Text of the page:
Lockheed Martin and NVIDIA are collaborating to create an AI-powered digital twin of Earth’s atmosphere. The project, titled Earth Observations Digital Twin, will monitor current global environmental conditions and predict weather patterns.

Creating Earth’s Digital Twin

The project is being created for the National Oceanic and Atmospheric Administration (NOAA), the agency responsible for organizing data for meteorologists. NOAA receives terabytes of data about the cryosphere, land, atmosphere, space weather, and ocean from numerous space and Earth-based agencies. NOAA researchers and scientists must collect, combine, and analyze that information to observe environmental conditions and changes. 

Once the Earth Observations Digital Twin is up and running, NOAA will have access to a high-resolution, accurate, and timely depiction of global conditions. Unlike what is used now, the data will be a timely, global visualization of the current atmosphere, not a forecast model. As Lockheed Martin research scientist Lynn Montgomery explained, “It’s going to be kind of a Google Earth-looking product, but it’s going to have all of these observations coming in at almost a real-time basis.”

Rendering of NOAA's Earth Observing Digital Twin
Rendering of NOAA’s Earth Observing Digital Twin; Photo Credit: NVIDIA

In order to collect and integrate data from multiple sources, advanced artificial intelligence algorithms and machine learning must be used. NVIDIA’s database engine Omniverse Nucleus will convert the data into Universal Scene Description framework to enable data-sharing. Lockheed Martin’s visualization platform Agatha will allow users to interact with the data in an Earth-centric 3D environment. Together, NVIDIA and Lockheed Martin will give NOAA researchers the ability to improve weather predictions on a global scale.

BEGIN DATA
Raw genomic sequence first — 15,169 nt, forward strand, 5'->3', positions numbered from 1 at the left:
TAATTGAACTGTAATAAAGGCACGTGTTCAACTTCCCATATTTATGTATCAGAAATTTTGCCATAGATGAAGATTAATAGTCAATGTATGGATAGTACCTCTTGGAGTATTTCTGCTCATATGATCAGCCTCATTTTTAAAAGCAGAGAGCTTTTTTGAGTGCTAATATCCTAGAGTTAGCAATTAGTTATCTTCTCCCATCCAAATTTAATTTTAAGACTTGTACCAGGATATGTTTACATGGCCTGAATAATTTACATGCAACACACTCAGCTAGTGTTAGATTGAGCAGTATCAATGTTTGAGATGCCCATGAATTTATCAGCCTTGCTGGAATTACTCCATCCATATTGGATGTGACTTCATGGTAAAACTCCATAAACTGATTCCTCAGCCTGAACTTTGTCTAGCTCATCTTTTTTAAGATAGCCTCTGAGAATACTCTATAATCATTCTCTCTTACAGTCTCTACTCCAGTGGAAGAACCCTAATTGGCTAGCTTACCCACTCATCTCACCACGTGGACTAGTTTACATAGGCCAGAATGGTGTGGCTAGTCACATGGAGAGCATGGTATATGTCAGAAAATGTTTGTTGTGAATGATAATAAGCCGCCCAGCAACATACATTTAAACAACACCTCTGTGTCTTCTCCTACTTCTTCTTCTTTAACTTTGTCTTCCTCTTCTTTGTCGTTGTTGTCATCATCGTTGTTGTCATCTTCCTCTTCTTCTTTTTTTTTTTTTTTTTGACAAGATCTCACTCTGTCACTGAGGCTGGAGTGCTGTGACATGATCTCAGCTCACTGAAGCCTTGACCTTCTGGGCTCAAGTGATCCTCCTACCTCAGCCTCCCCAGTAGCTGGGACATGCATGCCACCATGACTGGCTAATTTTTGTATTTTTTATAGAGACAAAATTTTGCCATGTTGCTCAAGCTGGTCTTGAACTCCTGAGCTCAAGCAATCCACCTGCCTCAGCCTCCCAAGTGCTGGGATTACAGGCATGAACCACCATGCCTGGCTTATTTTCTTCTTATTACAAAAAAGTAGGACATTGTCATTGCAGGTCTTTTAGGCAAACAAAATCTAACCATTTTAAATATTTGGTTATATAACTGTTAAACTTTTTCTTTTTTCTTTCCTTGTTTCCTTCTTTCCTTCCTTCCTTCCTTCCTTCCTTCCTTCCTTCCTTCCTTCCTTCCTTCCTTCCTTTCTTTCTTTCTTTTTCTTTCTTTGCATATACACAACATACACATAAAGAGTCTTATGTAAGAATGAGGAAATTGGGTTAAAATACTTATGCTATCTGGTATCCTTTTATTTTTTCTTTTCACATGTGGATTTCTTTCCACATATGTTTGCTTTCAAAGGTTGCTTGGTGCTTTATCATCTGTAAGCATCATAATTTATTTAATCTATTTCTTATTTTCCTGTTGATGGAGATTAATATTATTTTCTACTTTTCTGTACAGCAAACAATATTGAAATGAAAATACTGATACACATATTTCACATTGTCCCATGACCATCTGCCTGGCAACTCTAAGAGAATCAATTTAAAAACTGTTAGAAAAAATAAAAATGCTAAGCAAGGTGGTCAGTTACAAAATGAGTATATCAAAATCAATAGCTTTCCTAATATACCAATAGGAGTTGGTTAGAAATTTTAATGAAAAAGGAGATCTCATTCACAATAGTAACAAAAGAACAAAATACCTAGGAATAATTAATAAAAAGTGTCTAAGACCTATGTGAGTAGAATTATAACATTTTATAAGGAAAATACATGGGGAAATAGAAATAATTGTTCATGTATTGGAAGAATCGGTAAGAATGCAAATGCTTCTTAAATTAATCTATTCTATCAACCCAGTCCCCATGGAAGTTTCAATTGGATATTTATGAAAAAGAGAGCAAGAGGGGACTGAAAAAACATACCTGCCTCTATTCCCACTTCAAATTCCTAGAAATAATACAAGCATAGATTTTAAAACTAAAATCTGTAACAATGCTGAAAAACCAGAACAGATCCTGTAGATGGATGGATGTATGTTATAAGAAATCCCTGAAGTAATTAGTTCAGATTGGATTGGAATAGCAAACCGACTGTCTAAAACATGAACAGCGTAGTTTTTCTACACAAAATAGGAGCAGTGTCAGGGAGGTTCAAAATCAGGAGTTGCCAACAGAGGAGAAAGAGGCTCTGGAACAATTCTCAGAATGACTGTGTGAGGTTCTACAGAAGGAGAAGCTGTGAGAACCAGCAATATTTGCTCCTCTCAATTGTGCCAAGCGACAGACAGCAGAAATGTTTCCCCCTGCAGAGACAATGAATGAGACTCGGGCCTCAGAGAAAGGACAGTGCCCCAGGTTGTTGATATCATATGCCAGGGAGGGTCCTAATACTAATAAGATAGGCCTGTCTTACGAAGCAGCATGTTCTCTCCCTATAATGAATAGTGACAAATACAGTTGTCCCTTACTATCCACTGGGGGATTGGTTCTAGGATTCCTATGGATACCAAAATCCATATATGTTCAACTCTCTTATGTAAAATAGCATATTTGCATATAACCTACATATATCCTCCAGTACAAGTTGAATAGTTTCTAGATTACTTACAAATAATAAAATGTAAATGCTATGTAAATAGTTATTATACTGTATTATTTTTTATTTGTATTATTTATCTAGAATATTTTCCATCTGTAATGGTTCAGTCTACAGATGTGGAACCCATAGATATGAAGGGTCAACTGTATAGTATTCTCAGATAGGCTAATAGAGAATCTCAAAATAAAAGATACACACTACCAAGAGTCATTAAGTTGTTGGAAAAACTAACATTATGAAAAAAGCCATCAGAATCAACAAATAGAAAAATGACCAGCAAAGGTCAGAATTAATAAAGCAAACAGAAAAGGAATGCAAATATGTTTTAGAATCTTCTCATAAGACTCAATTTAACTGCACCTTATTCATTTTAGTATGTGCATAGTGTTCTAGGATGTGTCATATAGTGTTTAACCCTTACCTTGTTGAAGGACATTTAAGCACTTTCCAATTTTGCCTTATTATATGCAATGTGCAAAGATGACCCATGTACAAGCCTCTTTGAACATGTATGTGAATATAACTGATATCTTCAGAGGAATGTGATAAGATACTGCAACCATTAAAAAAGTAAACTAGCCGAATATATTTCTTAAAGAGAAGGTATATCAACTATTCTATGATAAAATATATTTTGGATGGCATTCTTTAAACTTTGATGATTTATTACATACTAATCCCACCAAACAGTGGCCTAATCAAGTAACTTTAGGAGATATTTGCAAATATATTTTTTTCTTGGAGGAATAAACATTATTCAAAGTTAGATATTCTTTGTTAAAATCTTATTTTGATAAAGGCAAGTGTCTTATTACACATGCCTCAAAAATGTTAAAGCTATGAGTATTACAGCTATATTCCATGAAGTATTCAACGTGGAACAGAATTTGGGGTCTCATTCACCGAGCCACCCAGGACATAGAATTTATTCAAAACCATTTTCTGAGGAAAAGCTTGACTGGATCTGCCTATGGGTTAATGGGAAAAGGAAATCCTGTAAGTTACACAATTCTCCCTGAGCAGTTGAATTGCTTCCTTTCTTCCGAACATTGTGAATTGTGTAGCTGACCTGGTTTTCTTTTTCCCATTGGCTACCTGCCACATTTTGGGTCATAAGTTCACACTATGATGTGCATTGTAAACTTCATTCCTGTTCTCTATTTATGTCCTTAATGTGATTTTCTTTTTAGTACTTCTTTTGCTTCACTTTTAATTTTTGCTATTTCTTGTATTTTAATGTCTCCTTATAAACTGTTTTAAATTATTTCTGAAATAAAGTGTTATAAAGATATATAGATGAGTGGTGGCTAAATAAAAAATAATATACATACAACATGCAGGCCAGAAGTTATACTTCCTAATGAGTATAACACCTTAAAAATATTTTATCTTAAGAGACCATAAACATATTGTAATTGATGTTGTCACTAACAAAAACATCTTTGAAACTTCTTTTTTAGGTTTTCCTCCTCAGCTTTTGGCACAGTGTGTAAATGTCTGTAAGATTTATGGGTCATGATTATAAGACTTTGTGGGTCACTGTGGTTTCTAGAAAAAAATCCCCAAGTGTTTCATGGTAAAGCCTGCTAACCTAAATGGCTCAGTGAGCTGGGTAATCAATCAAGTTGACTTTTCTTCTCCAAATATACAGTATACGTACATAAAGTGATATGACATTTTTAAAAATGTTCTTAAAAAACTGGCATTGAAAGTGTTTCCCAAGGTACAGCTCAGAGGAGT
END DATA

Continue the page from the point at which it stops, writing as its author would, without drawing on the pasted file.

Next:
The two companies will be able to demonstrate one of the variable data pipelines of Earth’s digital twin–sea surface temperature—by September 2023. 

Digital Twin Applications

Lockheed Martin and NVIDIA have already worked together on a digital twin that helps the U.S. Department of Agriculture Forest Service and Colorado Division of Fire Prevention & Control fight forest fires. By using a real-time scalable simulation platform, the digital twin allows fire behavior analysts to see the predictions of fire movements. It also allows emergency responders, operators, and engineers to evaluate the impact of their suppression activities.

Digital twins are used for many other applications in a variety of industries. For example, the NFL uses digital twins to create a virtual representation of an NFL player to better predict and prevent player injury. Some NFL stadiums, such as SoFi Stadium, use a virtual model of the building to support daily management and game day operations. 

Architects and city planners also use digital twins to improve efficiency and safety. For example, TK Elevator, in collaboration with Microsoft Azure, used a digital twin to create the world’s first ropeless elevator for a high-rise building. The digital twin simulated different situations, like testing emergency brakes, that would have been costly and time-consuming in the physical world. For planners, dynamic virtual models on the city scale can be created to run simulations of different scenarios in areas such as traffic and energy consumption to determine possible outcomes without having to make any actual changes. 

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